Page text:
What is Domestic Assault?
Domestic assault is an assault that takes place between two people involved, or formerly involved, in a domestic relationship. A domestic relationship can be a relationship between a boyfriend and a girlfriend, a husband and a wife, same-sex couples, common-law partners, parents, children, and other relatives.
While there is a legal definition of assault in the Criminal Code, there is no legal definition of domestic assault. Nevertheless, the Criminal Code requires that, when sentencing a person, the judge should consider whether the offender, in committing the offence, abused his or her spouse or common-law partner.
The police and prosecutor’s office deal with domestic assault charges more strictly than they do with other offences. In the event that a person charged with domestic assault is released on bail, he or she will almost always have to comply with strict conditions, such as not communicating with his or her partner, living separately from his or her partner, and not going to any place that he or she knows his or her partner will be living, working, or studying.
What if someone does not want to press charges?
A common misconception surrounding domestic assault is that the complainant can choose whether or not to press charges. This is false. After a domestic allegation is made to the police, the police are responsible for laying charges and the prosecutors are responsible for prosecuting them. The police have a “zero tolerance” policy regarding domestic assault and almost always lay charges, even in the most minor of cases. Once the charges have been laid, the prosecutor will almost always proceed with the prosecution, regardless of whether or not the complainant wishes to proceed with the charges. The prosecutor’s office is often of the view that there is a public interest in prosecuting the case, and this public interest extends beyond the wishes of the complainant.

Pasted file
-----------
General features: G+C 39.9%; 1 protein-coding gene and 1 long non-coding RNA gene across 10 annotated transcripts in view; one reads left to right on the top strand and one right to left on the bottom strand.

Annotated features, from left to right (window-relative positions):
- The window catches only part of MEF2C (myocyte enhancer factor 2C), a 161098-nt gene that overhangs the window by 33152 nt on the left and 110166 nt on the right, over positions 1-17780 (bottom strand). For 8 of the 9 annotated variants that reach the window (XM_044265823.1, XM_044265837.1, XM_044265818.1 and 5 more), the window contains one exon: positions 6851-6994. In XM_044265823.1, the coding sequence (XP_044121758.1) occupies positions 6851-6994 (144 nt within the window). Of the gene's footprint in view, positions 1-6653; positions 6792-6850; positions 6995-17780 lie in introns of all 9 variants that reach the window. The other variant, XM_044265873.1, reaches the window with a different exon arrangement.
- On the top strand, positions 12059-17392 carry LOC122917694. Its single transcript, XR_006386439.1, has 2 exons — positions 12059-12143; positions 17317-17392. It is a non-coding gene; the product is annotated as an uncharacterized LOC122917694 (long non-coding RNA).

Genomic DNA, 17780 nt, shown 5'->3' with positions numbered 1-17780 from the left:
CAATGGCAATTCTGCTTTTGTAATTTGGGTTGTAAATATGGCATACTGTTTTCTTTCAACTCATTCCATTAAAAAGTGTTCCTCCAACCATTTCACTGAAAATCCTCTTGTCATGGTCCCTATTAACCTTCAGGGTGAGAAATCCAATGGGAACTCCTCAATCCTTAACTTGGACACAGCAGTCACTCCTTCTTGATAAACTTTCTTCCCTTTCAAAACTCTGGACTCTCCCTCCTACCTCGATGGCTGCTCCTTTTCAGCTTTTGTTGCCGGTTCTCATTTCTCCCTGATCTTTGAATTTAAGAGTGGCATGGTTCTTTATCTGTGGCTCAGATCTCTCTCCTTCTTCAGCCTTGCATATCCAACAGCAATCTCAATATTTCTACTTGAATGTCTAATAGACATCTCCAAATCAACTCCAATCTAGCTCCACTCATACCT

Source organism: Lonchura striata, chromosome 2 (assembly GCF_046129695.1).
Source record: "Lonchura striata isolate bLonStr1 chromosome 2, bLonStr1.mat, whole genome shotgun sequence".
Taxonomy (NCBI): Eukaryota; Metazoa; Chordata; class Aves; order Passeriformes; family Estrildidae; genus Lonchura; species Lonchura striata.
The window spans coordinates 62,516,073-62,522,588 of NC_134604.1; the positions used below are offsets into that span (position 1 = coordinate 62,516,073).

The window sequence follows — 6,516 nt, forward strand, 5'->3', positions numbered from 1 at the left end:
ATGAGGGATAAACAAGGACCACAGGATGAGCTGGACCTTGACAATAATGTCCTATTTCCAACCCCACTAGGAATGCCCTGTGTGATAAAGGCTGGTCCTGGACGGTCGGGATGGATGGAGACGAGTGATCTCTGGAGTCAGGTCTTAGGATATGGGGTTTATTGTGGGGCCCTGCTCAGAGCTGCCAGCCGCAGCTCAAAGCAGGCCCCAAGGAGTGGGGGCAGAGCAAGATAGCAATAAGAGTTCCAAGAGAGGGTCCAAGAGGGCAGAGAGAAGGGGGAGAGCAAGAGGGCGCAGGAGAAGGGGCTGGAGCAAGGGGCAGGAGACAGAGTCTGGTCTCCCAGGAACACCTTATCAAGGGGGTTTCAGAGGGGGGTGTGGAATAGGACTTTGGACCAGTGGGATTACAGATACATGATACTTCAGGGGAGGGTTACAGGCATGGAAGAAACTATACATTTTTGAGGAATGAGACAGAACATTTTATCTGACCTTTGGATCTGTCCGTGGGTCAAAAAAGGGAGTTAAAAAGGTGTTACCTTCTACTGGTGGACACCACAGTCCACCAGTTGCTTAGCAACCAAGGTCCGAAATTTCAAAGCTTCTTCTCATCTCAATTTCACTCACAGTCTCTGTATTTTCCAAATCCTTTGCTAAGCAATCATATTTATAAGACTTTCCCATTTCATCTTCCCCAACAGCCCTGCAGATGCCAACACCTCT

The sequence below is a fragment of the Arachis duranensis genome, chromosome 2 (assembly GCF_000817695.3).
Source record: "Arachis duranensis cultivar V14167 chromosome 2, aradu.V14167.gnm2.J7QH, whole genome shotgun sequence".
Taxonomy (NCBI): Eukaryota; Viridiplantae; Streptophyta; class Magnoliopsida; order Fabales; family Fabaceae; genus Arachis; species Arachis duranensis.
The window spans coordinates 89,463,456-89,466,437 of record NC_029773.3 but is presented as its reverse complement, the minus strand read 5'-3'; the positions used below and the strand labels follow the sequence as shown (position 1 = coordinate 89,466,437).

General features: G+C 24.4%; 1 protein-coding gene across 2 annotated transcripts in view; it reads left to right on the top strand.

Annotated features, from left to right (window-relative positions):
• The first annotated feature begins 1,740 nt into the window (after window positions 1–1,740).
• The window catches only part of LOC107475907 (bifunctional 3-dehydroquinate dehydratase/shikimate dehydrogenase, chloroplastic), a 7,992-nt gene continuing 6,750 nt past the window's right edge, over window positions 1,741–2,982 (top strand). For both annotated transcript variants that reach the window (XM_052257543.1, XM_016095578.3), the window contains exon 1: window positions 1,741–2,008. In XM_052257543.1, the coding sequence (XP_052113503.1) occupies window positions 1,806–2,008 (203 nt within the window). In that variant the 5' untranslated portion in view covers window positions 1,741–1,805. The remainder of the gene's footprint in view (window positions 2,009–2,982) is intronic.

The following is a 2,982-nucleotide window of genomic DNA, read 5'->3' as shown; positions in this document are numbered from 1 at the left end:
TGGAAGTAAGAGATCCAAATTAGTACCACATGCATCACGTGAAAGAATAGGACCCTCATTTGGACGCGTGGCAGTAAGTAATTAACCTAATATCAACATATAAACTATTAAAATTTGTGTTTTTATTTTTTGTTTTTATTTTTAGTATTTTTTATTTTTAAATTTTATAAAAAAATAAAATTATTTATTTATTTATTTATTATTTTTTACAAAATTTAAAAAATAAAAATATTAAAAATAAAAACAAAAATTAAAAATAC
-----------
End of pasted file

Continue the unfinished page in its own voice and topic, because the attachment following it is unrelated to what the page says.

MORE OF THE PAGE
What is the maximum penalty for domestic violence charges?
The maximum penalty for domestic assault depends on whether the prosecutor proceeds by way of indictment or by way of summary conviction. If the prosecutor chooses to proceed by indictment, the maximum penalty is five years in jail. If the prosecutor chooses to proceed by summary conviction, the maximum penalty is six months in jail and/or a $5,000 fine.